Geschke Takes Stage 17 of Tour de France

News & Results

07/23/2015| 0 comments
by Gerald Churchill
Simon Geschke of Berlin, Germany has won stage 17 of Tour de France 2015 for Team Giant-Alpecin Fotoreporter Sirotti

Geschke Takes Stage 17 of Tour de France

Simon Geschke (Giant-Alpecin) has won the biggest victory of his career.

Simon Geschke (Giant-Alpecin) has won the biggest victory of his career. The German domestique surged away from the break of the day to win Stage 17, a rugged, 161-km ride from Digne-les-Bains to Pra-Loup, in 4:12:17. Andrew Talansky (Cannondale-Garmin protected by POC) finished second at 0:32, and Rigoberto Uran (Etixx-Quick Step) finished third at 1:01. Chris Froome (Team Sky) remains the maillot jaune.

Early in the stage, a number of abortive sallies took place. At 38 km, Tejay van Garderen (BMC Racing Team), who began the day in third place overall, was dropped on the Category 3 Col des Leques. The BMC man, who had battled a respiratory infection for several days, joined a group led by Michal Kwiatkowski (Etixx-Quick Step) and got back on at 82 km, but he was dropped for good on the Category 2 Col de la Colle Saint-Michel and abandoned at 91 km.

At 57 km, 28 riders got clear. They were Tanel Kangert (Astana); Jan Bakelants and Mikael Cherel (both from Ag2r-La Mondiale); Thibaut Pinot and Benoît Vaugrenard (both from FDJ); Richie Porte and Nicolas Roche (both from Sky); Rafal Majka and Peter Sagan (both from Tinkoff-Saxo Bank); Jonathan Castroviejo, Jose Herrada, and Gorka Izagirre (all from Movistar); John Degenkolb and Geschke (both from Giant-Alpecin); Alberto Losada (Katusha); Adam Yates (Orica-GreenEdge); Rigoberto Uran (Etixx-Quick Step); Perrig Quemeneur (Europcar); Steven Kruijswijk (LottoNL-Jumbo); Kristjian Durasek and Rafael Valls (Lampre-Merida); Andrew Talansky and Ryder Hesjedal (Cannondale-Garmin); Nicolas Edet (Cofidis); Mathias Frank (IAM Cycling); Merhawi Kudus, Serge Pauwels, and Daniel Teklehaimanot (MTN-Qhubeka). The group led by 4:20 at 88 km.

On the Col de la Colle Saint Michel, Alberto Contador and Michael Rogers (both from Tinkoff-Saxo Bank) attacked. Contador left his teammate behind, but eventually Alejandro Valverde (Movistar) led the yellow jersey group to the two-time Tour winner. At 111 km, after the intermediate sprint at Beauvezer, Geschke attacked the break. Four km from the summit of the Category 1 Col d’Allos, the German led his former companions by 2:00. Pinot set out after the Giant-Alpecin man. The Frenchman had cut Geschke’s lead to one minute at the summit, but he crashed on the descent. Talansky and Uran passed the FDJ man and pursued the German.

Astana led the yellow jersey group on behalf of defending champion Vincenzo Nibali. The Italian attacked on the descent, and Froome, Valverde, Nairo Quintana (Movistar), and Contador followed. Quintana attacked, and the others followed, although Contador crashed. The Spaniard took a bicycle from teammate Peter Sagan but would lose 2:17 to Froome, which further compromised his hopes of winning this Tour.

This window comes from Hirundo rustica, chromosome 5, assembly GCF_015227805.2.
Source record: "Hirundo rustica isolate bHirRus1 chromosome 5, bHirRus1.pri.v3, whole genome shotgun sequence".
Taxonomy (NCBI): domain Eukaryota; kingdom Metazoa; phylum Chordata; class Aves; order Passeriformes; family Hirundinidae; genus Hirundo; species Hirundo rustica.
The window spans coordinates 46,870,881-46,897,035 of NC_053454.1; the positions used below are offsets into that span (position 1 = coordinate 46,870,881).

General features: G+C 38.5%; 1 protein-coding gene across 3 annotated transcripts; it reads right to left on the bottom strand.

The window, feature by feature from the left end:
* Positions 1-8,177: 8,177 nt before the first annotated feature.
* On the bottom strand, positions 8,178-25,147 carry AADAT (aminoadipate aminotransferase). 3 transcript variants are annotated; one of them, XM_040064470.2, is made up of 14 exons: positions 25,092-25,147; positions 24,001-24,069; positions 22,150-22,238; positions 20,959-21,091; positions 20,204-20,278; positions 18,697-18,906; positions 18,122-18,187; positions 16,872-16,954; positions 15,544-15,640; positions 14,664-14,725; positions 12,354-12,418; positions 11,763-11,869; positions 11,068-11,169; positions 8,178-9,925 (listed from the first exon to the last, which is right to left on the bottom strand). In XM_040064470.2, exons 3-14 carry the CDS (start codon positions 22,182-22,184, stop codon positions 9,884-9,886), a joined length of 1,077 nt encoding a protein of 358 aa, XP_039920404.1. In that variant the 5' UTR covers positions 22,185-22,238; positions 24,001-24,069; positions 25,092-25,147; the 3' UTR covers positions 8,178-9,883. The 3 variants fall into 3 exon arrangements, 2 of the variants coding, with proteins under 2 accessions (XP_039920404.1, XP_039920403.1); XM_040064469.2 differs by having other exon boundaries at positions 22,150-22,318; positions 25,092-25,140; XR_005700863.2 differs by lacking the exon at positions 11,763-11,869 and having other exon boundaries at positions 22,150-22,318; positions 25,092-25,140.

Ahead, Talansky chased doggedly. The Cannondale-Garmin man trailed Geschke by 0:59 with three km remaining, and he continued to close on the stage leader. The American ran out of road, however. He settled for second and vowed to continue trying to win a stage for his team in the days that remain.

In the yellow jersey group, Quintana attacked. The Colombian dropped Valverde and Nibali, but Froome caught the Movistar man. The two crossed the finish line together, with Valverde and Nibali arriving 0:07 later.

Geschke’s victory overwhelmed him. He was in tears when he spoke to reporters after the stage. “After the sprint I attacked and started the final climb with an advantage,” the German said. “I had 1:30 for a long time, and I thought I’d just see what would happen. I knew it was a difficult descent and I went pretty fast. On the last climb I gave it my all and was able to hold on to my advantage. I suffered incredibly but I cannot put this feeling into words.

“This was a dream for me since I was 15 years old. After so many attempts it finally happened. I cannot believe it.”

Stage 17 was difficult for Froome, who found himself under attack. “There was a lot going on today with Tejay pulling out, Alberto crashing on the final descent, and all the tactics during the early part of the stage” the yellow jersey said. “The GC contenders were moving around right from the first 50-60km, which made for a full-on day.

“Nairo was definitely pushing me, testing me, and I especially felt that in that last km. He was pushing on to see if I could respond, but I’m feeling good at this stage so I was able to do that. I just hope I can stay on my bike over these next three days and get through as best I can.“

In the overall, Froome leads Quintana by 3:10 and Valverde by 4:09. Stage 18 will probably not change this state of affairs. The 186.5-km ride from Gap to Saint-Jean-de-Maurienne will take the riders over seven categorized climbs, but the toughest of these, the Col du Glandon, will summit 39 km from the finish. The day’s last climb, the Category 2 Lacets de Montvernier, will summit at 176.5 km. It adds up to a breakaway winning the stage. Who will win? Uran? Dan Martin or Ryder Hesjedal (both from Cannondale-Garmin)? Check in at and find out!

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